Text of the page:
In the Texas Panhandle, the winters are long, the storms fierce--and the Yuletide nights are sizzling. New York Times bestselling author Jodi Thomas along with Linda Broday, Phyliss Miranda and DeWanna Pace, bring you one tempting holiday delight...
On the eve before Christmas a blizzard arrived, transforming a small Texas town into a night to remember. Four ladies desperately in need of saving, four hard-ridin' cowboys who aim to please... When a lone farmer strides to a pretty store owner's rescue, their deepest wishes just might come true... A brave heiress can't believe a rugged angel is riding out of the night to save her and her fellow train passengers--until she gets him under the mistletoe... A quiet loner wants to help a stranded widow have a holiday to remember... And a female saloon owner tired of being scorned by respectable folk gets some very naughty help from a handsome greenhorn...
"Readers couldn't ask for a finer quartet of heroes..." --Romantic Times on Give Me a Texas Ranger
"Will warm your heart and bring a smile to your lips." --Love Western Romances on Give me a Cowboy
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October 04, 2011
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Excerpt from A Texas Christmas by Jodi Thomas
Kasota Springs, Texas
Sam Thompson stood in the blackened corner of the alley silently watching the mercantile across the street. Wind blew against his back as if trying to force him to move from the shadows. He needed to be heading home, but the woman inside the store kept him rooted in place.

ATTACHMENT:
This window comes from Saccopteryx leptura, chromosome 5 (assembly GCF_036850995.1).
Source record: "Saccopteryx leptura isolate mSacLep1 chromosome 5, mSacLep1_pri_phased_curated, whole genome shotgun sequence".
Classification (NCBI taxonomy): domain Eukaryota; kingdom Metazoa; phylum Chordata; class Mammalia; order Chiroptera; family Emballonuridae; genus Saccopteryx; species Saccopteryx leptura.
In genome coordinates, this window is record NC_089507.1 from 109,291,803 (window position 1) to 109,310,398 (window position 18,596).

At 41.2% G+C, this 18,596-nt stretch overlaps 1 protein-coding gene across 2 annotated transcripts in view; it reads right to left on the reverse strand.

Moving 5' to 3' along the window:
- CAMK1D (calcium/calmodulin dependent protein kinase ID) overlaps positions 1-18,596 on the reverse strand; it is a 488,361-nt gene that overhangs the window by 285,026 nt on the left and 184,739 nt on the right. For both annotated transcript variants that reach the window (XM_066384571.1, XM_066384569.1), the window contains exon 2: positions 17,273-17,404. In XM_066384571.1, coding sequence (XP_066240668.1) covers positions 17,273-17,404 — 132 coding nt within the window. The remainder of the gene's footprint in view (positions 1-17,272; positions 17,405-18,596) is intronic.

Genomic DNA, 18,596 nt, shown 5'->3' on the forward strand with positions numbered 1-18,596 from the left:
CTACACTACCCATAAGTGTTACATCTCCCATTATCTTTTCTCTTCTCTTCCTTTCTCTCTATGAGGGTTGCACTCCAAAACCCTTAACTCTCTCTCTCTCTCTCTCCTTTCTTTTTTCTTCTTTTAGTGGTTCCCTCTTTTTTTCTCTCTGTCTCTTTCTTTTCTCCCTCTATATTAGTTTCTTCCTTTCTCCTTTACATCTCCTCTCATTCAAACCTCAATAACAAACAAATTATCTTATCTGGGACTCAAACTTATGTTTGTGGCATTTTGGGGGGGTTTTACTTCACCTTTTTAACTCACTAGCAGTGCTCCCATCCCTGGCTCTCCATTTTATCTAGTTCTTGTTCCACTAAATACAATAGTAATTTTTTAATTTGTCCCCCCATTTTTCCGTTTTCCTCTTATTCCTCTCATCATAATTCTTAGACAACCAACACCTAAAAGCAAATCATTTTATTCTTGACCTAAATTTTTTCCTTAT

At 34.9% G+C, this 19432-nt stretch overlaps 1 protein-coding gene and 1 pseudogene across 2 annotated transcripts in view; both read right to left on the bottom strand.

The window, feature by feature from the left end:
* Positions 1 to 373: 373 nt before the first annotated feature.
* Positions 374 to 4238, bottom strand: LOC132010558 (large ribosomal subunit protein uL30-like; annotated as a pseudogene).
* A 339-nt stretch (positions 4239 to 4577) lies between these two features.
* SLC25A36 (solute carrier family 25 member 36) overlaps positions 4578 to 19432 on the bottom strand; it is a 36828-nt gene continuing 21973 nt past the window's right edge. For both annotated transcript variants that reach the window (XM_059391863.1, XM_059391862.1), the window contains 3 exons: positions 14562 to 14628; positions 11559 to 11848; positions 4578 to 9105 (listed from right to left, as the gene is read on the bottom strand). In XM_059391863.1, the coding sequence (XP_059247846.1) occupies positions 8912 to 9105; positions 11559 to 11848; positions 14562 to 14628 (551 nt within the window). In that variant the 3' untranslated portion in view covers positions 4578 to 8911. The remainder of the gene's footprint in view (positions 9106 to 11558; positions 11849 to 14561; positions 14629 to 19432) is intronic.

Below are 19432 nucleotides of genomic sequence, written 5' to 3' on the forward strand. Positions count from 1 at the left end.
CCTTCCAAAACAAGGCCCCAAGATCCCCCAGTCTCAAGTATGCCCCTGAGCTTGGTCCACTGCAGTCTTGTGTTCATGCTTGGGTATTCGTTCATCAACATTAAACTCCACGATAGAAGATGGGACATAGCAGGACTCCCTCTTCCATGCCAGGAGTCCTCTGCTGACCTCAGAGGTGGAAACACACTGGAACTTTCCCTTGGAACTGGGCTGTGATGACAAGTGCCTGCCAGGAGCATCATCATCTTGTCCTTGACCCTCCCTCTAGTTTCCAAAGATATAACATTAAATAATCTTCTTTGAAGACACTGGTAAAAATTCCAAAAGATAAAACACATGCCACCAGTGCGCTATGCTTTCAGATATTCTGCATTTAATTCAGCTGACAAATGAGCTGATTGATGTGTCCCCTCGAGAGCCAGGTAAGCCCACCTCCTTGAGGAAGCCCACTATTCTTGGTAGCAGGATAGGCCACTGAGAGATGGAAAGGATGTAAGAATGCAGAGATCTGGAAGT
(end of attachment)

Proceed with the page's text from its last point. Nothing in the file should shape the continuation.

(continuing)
She moved now and then past the windows, sometimes looking out as though hoping to see someone coming to shop. Her slender form drew him now just as her green eyes had the first day they met.
Sam shoved his hands farther into the pockets of his worn coat and prayed no one walked through her doors tonight. Margaret Allison had no idea of the danger she was in, and he had the feeling if he walked across the street to tell her, she wouldn't believe him.
He was a Thompson, and in this town that usually meant he was one step above the wolves who came down from the north on cold nights like this to hunt. Thompsons lived out along the southern breaks near the Palo Duro Canyon, not here in town among the civilized folks. Thompsons kept to themselves and minded their own business.
If Sam walked into the mercantile, Maggie Allison would be more likely to think he'd come to rob her than help her. He didn't much care about whether she lost money or not. Everyone knew that her parents always had money. After all, they sent her to a big school back East to grow up. They must have left it all to their only daughter. She could weather a robbery, but he didn't like to think about what the drunken gang of outlaws, now building courage by the mug, would do to her when they found her alone.
She had no one to protect her, but Sam was a man who didn't have the time to be her hero. If she'd just lock the door and go up to bed, he could get home before it started snowing. He stomped his feet to keep them from freezing and tried to talk himself into leaving. Maggie Allison hadn't said more than a few words to him in twenty years. He didn't even think she remembered meeting him when they'd been six. It wasn't his job to worry about her. The town had a sheriff and plenty of upstanding men. She didn't need him. So why didn't he get on home to his responsibilities and leave her to her fate?